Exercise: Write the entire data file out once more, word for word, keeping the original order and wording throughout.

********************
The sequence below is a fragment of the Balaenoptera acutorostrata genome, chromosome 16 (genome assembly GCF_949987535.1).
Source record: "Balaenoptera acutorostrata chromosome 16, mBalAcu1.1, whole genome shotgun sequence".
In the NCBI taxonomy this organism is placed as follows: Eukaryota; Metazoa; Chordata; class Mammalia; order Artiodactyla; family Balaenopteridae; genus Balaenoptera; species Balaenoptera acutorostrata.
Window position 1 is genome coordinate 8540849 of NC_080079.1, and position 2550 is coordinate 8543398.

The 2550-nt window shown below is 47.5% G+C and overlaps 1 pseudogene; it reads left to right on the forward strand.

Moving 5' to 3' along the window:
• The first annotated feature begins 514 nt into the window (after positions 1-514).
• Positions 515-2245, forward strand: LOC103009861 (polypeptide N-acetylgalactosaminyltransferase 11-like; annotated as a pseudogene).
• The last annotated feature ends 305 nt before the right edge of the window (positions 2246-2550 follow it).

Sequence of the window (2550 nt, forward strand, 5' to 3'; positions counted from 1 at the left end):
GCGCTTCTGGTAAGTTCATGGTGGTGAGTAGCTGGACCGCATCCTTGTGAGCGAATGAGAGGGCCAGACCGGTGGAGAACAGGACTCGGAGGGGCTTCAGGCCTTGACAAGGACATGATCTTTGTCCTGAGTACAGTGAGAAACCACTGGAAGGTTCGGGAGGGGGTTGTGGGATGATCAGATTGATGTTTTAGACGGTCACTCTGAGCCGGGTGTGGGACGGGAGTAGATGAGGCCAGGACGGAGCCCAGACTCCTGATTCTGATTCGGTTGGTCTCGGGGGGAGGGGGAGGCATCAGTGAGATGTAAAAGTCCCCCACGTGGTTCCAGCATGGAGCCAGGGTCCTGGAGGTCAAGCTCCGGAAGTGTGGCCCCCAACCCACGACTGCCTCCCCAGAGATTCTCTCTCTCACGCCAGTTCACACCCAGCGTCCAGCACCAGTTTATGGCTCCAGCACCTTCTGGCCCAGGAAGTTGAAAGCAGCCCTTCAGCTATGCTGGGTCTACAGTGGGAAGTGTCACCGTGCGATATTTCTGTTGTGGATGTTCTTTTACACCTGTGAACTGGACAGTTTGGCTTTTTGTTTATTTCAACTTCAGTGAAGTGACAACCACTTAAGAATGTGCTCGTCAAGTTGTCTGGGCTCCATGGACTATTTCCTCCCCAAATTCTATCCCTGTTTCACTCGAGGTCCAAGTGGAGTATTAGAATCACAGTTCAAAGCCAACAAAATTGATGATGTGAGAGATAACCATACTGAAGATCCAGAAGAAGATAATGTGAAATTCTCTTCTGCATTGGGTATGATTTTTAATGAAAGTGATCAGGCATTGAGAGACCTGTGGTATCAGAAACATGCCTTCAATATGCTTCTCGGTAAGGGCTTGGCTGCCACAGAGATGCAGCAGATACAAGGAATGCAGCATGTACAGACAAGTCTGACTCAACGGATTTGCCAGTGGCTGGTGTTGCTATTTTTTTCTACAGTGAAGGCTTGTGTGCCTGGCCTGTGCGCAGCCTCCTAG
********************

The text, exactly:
The sequence below is a fragment of the Balaenoptera acutorostrata genome, chromosome 16 (genome assembly GCF_949987535.1).
Source record: "Balaenoptera acutorostrata chromosome 16, mBalAcu1.1, whole genome shotgun sequence".
In the NCBI taxonomy this organism is placed as follows: Eukaryota; Metazoa; Chordata; class Mammalia; order Artiodactyla; family Balaenopteridae; genus Balaenoptera; species Balaenoptera acutorostrata.
Window position 1 is genome coordinate 8540849 of NC_080079.1, and position 2550 is coordinate 8543398.

The 2550-nt window shown below is 47.5% G+C and overlaps 1 pseudogene; it reads left to right on the forward strand.

Moving 5' to 3' along the window:
• The first annotated feature begins 514 nt into the window (after positions 1-514).
• Positions 515-2245, forward strand: LOC103009861 (polypeptide N-acetylgalactosaminyltransferase 11-like; annotated as a pseudogene).
• The last annotated feature ends 305 nt before the right edge of the window (positions 2246-2550 follow it).

Sequence of the window (2550 nt, forward strand, 5' to 3'; positions counted from 1 at the left end):
GCGCTTCTGGTAAGTTCATGGTGGTGAGTAGCTGGACCGCATCCTTGTGAGCGAATGAGAGGGCCAGACCGGTGGAGAACAGGACTCGGAGGGGCTTCAGGCCTTGACAAGGACATGATCTTTGTCCTGAGTACAGTGAGAAACCACTGGAAGGTTCGGGAGGGGGTTGTGGGATGATCAGATTGATGTTTTAGACGGTCACTCTGAGCCGGGTGTGGGACGGGAGTAGATGAGGCCAGGACGGAGCCCAGACTCCTGATTCTGATTCGGTTGGTCTCGGGGGGAGGGGGAGGCATCAGTGAGATGTAAAAGTCCCCCACGTGGTTCCAGCATGGAGCCAGGGTCCTGGAGGTCAAGCTCCGGAAGTGTGGCCCCCAACCCACGACTGCCTCCCCAGAGATTCTCTCTCTCACGCCAGTTCACACCCAGCGTCCAGCACCAGTTTATGGCTCCAGCACCTTCTGGCCCAGGAAGTTGAAAGCAGCCCTTCAGCTATGCTGGGTCTACAGTGGGAAGTGTCACCGTGCGATATTTCTGTTGTGGATGTTCTTTTACACCTGTGAACTGGACAGTTTGGCTTTTTGTTTATTTCAACTTCAGTGAAGTGACAACCACTTAAGAATGTGCTCGTCAAGTTGTCTGGGCTCCATGGACTATTTCCTCCCCAAATTCTATCCCTGTTTCACTCGAGGTCCAAGTGGAGTATTAGAATCACAGTTCAAAGCCAACAAAATTGATGATGTGAGAGATAACCATACTGAAGATCCAGAAGAAGATAATGTGAAATTCTCTTCTGCATTGGGTATGATTTTTAATGAAAGTGATCAGGCATTGAGAGACCTGTGGTATCAGAAACATGCCTTCAATATGCTTCTCGGTAAGGGCTTGGCTGCCACAGAGATGCAGCAGATACAAGGAATGCAGCATGTACAGACAAGTCTGACTCAACGGATTTGCCAGTGGCTGGTGTTGCTATTTTTTTCTACAGTGAAGGCTTGTGTGCCTGGCCTGTGCGCAGCCTCCTAG